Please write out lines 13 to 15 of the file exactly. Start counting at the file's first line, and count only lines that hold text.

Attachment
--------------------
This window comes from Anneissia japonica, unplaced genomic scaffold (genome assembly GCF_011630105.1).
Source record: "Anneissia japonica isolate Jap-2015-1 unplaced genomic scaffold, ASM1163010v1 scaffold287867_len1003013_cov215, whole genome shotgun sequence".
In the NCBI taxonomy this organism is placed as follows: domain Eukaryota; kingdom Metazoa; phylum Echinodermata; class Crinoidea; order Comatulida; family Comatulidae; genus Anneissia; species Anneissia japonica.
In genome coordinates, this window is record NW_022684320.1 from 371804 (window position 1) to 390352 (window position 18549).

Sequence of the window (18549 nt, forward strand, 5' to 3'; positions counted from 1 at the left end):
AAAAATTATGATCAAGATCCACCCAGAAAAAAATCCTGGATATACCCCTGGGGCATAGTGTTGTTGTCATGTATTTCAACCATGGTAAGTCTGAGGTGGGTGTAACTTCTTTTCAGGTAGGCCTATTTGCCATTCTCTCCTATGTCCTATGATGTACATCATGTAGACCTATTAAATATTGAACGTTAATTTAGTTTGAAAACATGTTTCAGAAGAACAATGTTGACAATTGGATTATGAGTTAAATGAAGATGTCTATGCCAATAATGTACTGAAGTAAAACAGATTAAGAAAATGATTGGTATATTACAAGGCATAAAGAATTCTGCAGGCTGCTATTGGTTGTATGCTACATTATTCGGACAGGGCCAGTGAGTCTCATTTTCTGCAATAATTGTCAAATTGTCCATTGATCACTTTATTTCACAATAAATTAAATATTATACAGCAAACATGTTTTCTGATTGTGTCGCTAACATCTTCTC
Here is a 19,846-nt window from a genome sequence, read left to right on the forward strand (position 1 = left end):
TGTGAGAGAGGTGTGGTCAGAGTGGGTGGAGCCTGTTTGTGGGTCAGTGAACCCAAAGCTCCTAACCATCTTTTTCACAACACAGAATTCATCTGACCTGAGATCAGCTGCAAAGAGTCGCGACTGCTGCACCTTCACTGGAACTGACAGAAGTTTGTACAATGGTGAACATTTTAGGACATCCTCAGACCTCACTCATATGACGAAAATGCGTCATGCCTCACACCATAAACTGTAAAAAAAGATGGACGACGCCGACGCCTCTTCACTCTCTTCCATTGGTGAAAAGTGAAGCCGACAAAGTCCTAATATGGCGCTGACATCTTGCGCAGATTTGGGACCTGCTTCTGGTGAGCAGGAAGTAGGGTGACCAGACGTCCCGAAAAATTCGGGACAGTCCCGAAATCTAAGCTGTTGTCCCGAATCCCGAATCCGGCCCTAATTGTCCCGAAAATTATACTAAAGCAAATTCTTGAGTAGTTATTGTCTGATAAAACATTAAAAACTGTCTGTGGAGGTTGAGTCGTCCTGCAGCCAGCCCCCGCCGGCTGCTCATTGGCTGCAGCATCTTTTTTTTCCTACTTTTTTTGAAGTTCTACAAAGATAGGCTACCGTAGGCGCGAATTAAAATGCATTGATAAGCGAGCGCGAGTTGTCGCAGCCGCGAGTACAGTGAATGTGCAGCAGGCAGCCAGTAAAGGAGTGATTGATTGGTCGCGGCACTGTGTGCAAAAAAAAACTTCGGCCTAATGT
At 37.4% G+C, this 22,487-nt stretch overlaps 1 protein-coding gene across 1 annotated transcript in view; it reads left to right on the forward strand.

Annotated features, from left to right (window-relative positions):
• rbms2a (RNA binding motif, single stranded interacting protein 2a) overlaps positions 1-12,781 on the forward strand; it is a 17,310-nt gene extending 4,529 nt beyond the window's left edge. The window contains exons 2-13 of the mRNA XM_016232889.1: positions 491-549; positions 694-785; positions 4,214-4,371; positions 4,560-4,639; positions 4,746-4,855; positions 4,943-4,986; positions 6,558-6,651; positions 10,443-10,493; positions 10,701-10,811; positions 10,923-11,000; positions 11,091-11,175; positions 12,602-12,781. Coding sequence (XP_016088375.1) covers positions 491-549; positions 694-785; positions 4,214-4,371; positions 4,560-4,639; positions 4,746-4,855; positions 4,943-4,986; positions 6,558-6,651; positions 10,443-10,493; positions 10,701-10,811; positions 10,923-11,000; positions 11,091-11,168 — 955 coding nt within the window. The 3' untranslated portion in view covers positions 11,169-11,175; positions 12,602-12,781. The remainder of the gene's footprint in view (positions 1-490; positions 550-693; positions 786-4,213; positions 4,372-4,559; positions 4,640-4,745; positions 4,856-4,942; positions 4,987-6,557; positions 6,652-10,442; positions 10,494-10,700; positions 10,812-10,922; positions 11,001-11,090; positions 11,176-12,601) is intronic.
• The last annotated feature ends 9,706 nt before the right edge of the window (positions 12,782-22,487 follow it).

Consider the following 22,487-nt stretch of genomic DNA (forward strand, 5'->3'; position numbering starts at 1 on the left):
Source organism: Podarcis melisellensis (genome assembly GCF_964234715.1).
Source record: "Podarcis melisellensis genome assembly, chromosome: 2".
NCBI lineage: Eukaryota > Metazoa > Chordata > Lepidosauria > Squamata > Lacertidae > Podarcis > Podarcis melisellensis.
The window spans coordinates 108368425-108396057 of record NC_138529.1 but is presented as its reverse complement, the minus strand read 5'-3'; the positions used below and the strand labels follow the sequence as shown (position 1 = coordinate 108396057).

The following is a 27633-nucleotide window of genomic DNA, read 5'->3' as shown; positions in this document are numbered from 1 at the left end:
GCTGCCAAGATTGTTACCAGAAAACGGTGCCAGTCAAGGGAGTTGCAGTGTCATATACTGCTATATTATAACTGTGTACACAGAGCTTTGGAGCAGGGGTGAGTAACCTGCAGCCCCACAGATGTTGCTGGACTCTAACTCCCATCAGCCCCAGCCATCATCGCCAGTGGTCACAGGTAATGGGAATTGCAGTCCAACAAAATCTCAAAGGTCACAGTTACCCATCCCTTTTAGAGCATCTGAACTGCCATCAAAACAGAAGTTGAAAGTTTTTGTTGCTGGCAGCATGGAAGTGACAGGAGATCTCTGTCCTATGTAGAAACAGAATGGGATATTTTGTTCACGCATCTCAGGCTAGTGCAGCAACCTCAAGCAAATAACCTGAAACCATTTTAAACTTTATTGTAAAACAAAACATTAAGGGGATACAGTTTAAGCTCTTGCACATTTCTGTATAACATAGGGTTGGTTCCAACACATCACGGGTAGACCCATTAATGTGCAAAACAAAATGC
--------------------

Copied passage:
Consider the following 22,487-nt stretch of genomic DNA (forward strand, 5'->3'; position numbering starts at 1 on the left):
Source organism: Podarcis melisellensis (genome assembly GCF_964234715.1).
Source record: "Podarcis melisellensis genome assembly, chromosome: 2".